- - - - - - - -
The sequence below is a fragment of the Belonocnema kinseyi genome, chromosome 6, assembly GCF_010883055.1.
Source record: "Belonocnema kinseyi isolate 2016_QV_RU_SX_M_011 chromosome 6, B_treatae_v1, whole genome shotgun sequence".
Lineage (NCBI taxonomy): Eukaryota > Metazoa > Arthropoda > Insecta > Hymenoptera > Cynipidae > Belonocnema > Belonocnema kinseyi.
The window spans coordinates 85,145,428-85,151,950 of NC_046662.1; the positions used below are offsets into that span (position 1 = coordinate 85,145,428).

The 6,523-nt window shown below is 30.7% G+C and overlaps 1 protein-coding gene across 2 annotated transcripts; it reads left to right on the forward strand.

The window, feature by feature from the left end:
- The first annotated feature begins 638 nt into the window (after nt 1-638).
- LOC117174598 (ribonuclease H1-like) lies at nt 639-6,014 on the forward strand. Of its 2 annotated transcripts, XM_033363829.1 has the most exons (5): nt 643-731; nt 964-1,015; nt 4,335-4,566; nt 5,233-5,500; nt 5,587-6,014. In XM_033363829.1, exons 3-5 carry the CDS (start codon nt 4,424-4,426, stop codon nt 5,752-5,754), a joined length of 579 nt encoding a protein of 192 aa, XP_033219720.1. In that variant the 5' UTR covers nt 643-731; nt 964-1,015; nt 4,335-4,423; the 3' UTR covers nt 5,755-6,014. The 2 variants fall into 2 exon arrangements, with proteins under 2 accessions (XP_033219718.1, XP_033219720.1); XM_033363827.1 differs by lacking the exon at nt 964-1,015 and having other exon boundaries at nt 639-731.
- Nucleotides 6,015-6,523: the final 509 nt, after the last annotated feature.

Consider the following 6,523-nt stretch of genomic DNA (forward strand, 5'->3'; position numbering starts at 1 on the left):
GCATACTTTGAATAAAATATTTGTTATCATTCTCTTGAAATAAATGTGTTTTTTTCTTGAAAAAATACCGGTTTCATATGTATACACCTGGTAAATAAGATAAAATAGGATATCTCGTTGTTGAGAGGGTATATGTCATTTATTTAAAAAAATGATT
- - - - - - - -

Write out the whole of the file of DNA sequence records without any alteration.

The sequence below is a fragment of the Belonocnema kinseyi genome, chromosome 6, assembly GCF_010883055.1.
Source record: "Belonocnema kinseyi isolate 2016_QV_RU_SX_M_011 chromosome 6, B_treatae_v1, whole genome shotgun sequence".
Lineage (NCBI taxonomy): Eukaryota > Metazoa > Arthropoda > Insecta > Hymenoptera > Cynipidae > Belonocnema > Belonocnema kinseyi.
The window spans coordinates 85,145,428-85,151,950 of NC_046662.1; the positions used below are offsets into that span (position 1 = coordinate 85,145,428).

The 6,523-nt window shown below is 30.7% G+C and overlaps 1 protein-coding gene across 2 annotated transcripts; it reads left to right on the forward strand.

The window, feature by feature from the left end:
- The first annotated feature begins 638 nt into the window (after nt 1-638).
- LOC117174598 (ribonuclease H1-like) lies at nt 639-6,014 on the forward strand. Of its 2 annotated transcripts, XM_033363829.1 has the most exons (5): nt 643-731; nt 964-1,015; nt 4,335-4,566; nt 5,233-5,500; nt 5,587-6,014. In XM_033363829.1, exons 3-5 carry the CDS (start codon nt 4,424-4,426, stop codon nt 5,752-5,754), a joined length of 579 nt encoding a protein of 192 aa, XP_033219720.1. In that variant the 5' UTR covers nt 643-731; nt 964-1,015; nt 4,335-4,423; the 3' UTR covers nt 5,755-6,014. The 2 variants fall into 2 exon arrangements, with proteins under 2 accessions (XP_033219718.1, XP_033219720.1); XM_033363827.1 differs by lacking the exon at nt 964-1,015 and having other exon boundaries at nt 639-731.
- Nucleotides 6,015-6,523: the final 509 nt, after the last annotated feature.

Consider the following 6,523-nt stretch of genomic DNA (forward strand, 5'->3'; position numbering starts at 1 on the left):
GCATACTTTGAATAAAATATTTGTTATCATTCTCTTGAAATAAATGTGTTTTTTTCTTGAAAAAATACCGGTTTCATATGTATACACCTGGTAAATAAGATAAAATAGGATATCTCGTTGTTGAGAGGGTATATGTCATTTATTTAAAAAAATGATT